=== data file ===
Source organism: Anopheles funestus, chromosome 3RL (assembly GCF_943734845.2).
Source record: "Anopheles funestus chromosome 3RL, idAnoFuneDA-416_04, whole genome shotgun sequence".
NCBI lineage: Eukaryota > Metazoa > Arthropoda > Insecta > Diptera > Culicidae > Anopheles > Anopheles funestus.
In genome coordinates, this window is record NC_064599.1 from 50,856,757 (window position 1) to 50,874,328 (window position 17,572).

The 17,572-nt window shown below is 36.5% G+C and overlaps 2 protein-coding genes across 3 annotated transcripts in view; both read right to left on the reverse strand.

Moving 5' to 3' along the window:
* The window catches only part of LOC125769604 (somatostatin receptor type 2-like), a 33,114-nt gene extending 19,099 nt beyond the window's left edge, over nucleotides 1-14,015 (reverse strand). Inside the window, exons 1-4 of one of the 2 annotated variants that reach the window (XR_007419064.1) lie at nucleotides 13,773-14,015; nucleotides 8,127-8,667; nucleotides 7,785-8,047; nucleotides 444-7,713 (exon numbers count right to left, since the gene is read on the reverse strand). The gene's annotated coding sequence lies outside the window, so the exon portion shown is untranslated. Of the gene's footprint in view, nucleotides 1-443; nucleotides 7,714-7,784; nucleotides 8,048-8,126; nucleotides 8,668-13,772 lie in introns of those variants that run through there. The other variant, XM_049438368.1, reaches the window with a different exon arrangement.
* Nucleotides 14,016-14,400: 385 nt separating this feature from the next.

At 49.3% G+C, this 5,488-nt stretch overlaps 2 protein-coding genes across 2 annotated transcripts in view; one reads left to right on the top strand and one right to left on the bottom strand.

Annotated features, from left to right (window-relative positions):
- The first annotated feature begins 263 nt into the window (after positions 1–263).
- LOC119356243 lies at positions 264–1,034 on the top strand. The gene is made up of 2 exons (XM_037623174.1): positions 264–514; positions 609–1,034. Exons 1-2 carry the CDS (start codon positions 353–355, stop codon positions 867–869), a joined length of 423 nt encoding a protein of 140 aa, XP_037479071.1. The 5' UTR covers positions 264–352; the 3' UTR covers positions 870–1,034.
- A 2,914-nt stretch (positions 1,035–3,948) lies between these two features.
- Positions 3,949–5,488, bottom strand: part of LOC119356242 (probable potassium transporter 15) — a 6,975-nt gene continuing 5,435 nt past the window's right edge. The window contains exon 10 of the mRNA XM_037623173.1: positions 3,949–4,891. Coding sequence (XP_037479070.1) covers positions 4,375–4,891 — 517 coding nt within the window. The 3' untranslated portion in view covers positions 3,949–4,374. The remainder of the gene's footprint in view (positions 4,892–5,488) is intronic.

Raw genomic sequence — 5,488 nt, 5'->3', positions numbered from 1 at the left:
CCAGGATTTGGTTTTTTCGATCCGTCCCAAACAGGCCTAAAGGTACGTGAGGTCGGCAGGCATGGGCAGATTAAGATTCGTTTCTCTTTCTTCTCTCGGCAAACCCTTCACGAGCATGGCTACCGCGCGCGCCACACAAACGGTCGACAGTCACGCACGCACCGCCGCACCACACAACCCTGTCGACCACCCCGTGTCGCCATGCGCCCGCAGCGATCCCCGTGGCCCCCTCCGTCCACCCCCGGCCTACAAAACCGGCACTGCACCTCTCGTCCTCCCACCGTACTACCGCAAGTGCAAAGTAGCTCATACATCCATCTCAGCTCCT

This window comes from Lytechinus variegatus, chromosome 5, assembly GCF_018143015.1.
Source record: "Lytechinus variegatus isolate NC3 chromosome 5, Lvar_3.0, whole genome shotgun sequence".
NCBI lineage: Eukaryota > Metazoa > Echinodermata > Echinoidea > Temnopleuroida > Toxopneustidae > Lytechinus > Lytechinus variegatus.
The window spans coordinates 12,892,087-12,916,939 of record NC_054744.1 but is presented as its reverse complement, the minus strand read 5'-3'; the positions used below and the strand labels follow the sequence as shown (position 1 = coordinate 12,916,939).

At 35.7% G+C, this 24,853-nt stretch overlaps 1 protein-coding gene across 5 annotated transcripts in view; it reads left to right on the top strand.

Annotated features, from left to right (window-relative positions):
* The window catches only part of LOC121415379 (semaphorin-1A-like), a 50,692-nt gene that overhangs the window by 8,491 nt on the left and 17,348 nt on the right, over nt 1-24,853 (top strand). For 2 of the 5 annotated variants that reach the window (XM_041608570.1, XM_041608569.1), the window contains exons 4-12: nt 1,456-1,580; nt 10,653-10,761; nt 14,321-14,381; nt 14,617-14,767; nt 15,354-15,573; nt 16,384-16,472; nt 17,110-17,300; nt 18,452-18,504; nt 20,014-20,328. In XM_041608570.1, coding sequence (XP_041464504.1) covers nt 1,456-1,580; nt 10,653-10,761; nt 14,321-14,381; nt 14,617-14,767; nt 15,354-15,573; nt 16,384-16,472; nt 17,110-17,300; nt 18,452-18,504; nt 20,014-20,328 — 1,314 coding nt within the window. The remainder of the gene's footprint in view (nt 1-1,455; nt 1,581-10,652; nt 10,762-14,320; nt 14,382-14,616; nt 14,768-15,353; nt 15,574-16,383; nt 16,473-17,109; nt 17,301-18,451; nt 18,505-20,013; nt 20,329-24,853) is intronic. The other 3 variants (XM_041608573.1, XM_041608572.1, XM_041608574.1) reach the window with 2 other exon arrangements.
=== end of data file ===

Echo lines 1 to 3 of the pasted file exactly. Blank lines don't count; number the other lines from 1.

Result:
Source organism: Anopheles funestus, chromosome 3RL (assembly GCF_943734845.2).
Source record: "Anopheles funestus chromosome 3RL, idAnoFuneDA-416_04, whole genome shotgun sequence".
NCBI lineage: Eukaryota > Metazoa > Arthropoda > Insecta > Diptera > Culicidae > Anopheles > Anopheles funestus.